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Asli Demirguc-Kunt is Chief Economist, Financial and Private Sector Development Network and Senior Research Manager, Finance and Private Sector, Development Research Group The World Bank. Ouarda Merrouche is an Economist in the Finance and Private Sector, Development Research Group, The World Bank. Demirguc-Kunt is grateful for financial support from the U. K. Department for International Development (DFID). We thank Stijn Claessens, Noel Sacasa, and seminar participants at Williams College and the IMF Institute for useful comments.
Diamond and Rajan (2000) presents a theory of bank capital in a framework that also explains why financial intermediaries exist. In this theory, capital helps bank deal with unexpected withdrawals from depositors, but increases ex post rent extraction from borrowers, which is undesirable ex ante. For a review of the literature on bank capital, see for instance Santos (2001).
In July 2010, the Basel Committee agreed to introduce a Tier 1 leverage ratio of 3 percent on a trial basis, and later on, in September 2010, it formulated new, strengthened risk-adjusted capital requirements. Specifically, the common equity ratio will increase from 2 to 4.5 percent, with an additional counter-cyclical buffer of 0-2.5 percent at the discretion of country supervisors. In addition, banks will be required to hold a ―capital conservation” buffer of an additional 2.5 percent of common equity, bringing the total to 7 percent. The Tier 1 capital requirement will increase to 6 percent from 4 percent, while the total risk-adjusted capital requirement will remain unchanged at the existing 8 percent level. Banks will be able to meet the difference between the total capital requirement and the Tier 1 requirement with Tier 2 capital. Definitions of various forms of capital have also become more stringent. Particularly, there will be stronger limits on the amount of intangible capital (mortgage servicing rights, deferred tax assets, minority interests). All changes will be phased in gradually, and the transition will have to be completed by 2019.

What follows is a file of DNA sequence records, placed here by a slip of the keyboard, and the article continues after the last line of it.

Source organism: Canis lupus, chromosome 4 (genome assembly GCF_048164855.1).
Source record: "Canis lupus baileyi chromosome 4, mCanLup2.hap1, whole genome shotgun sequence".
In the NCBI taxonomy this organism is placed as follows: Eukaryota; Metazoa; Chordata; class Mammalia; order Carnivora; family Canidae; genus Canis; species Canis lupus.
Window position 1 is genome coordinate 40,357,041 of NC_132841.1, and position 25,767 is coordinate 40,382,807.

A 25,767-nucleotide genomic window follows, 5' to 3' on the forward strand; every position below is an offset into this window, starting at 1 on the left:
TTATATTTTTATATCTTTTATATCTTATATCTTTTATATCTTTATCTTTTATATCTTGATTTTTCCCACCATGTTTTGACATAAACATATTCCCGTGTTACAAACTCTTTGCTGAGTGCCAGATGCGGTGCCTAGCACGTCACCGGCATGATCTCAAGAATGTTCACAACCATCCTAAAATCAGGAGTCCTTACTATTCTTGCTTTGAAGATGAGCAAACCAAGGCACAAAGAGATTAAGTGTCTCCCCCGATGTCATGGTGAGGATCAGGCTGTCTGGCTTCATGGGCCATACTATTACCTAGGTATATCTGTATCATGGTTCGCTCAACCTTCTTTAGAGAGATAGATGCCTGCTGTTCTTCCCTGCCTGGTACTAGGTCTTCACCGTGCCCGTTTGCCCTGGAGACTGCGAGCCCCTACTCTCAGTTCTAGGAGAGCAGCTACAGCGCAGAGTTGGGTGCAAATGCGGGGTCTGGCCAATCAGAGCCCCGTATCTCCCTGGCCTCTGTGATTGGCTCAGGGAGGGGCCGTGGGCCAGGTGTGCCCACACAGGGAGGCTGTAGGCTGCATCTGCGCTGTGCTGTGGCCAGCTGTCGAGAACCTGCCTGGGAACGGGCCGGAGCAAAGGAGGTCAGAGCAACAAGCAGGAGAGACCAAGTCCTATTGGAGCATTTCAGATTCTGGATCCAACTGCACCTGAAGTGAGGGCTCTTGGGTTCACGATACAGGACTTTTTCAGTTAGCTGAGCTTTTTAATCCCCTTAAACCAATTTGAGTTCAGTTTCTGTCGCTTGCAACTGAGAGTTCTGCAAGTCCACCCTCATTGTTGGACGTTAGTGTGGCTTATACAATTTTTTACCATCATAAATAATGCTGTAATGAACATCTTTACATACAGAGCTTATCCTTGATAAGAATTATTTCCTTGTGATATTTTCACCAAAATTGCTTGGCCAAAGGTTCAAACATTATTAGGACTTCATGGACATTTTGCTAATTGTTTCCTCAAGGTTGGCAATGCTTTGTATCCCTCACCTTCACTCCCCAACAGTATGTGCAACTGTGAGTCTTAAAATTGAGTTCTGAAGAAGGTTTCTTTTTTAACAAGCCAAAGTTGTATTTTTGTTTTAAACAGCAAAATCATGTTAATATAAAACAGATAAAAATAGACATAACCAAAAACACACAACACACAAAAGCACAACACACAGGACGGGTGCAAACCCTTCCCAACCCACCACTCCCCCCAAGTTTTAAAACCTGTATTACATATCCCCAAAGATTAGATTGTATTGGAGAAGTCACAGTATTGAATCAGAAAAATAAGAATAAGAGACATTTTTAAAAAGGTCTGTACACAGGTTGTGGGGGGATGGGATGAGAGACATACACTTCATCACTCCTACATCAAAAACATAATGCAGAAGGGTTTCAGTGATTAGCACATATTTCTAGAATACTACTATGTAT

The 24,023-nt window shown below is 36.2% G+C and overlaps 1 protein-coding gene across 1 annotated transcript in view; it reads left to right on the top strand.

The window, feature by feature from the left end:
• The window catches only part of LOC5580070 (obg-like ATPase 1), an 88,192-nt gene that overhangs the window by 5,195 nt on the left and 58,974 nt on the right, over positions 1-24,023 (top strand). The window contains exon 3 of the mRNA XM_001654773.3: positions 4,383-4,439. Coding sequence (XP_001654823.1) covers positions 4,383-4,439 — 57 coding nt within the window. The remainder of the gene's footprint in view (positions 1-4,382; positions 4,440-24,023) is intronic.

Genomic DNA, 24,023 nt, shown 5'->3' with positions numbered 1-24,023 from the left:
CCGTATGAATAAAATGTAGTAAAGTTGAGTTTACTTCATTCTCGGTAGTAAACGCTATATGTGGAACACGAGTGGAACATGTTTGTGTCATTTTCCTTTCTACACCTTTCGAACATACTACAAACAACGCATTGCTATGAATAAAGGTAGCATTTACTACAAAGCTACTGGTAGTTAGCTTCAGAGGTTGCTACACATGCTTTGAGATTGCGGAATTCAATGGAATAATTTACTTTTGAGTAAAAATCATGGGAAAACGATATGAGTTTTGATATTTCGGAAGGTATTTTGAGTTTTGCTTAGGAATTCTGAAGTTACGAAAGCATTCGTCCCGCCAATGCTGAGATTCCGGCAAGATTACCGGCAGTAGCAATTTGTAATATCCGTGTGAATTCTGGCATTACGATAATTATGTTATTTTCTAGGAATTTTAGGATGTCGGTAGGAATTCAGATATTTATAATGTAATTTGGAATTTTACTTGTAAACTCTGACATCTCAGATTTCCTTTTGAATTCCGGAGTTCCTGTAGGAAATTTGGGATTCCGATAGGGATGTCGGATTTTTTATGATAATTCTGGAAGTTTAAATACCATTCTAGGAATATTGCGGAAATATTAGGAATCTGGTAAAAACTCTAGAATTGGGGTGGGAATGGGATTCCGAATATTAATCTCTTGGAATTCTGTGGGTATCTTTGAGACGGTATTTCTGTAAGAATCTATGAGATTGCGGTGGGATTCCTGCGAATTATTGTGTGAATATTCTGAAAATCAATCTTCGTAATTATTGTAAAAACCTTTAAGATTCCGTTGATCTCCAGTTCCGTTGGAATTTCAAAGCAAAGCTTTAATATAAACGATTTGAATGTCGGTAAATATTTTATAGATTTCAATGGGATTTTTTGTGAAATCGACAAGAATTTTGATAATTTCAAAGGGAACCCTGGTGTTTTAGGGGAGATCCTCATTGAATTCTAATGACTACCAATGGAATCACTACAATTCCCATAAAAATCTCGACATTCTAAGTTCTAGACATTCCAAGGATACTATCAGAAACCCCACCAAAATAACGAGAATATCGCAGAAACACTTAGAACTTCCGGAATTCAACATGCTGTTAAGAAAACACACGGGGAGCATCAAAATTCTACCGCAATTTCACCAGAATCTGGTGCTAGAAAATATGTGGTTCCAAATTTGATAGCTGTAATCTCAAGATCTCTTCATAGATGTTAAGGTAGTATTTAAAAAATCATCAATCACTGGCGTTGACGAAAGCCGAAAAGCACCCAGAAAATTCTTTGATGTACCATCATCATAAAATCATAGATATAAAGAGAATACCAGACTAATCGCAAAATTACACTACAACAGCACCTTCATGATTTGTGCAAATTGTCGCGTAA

Only two banks in our sample were closed down during our sample period (both of them U.S. banks), so attrition bias should not be a serious concern.
For a similar empirical model relating stock returns during the financial crisis to firm characteristics, see Tong and Wei (forthcoming).
For a discussion of why it is desirable to include these variables directly in the regressions as firm characteristics rather than going through a factor model, see Tong and Wei (forthcoming) and Whited and Wu (2006).
Using a dataset of monthly U.S. stock prices and balance sheet variables from Daniel and Titman (2008), Petersen (2009) finds that standard errors clustered by time are much larger than standard errors clustered by firm, and recommends clustering by time. In our dataset, however, there appears to be little difference. Petersen also points out that clustering by time is similar to using Fama-Macbeth regressions.
The negative coefficient of the recapitalization dummy may indicate that recapitalization diluted shareholders or that it signaled bad news about the future profitability of the bank.
For instance, the median common equity ratio is 6.2 percent in the full sample but only 4.1 percent in the large bank sample.
The notional amounts of CDS contracts fell by 25 per cent between June and December 2008, as concerns about counterparty risk grew. Hart and Zingales (2009) argues that CDS contracts should be traded on an exchange where the counterparty risk can be minimized, and the positions of the various parties are transparently disclosed.
The bank’s leverage (ratio of debt to assets) should not be confused with its leverage ratio (ratio of book capital to assets).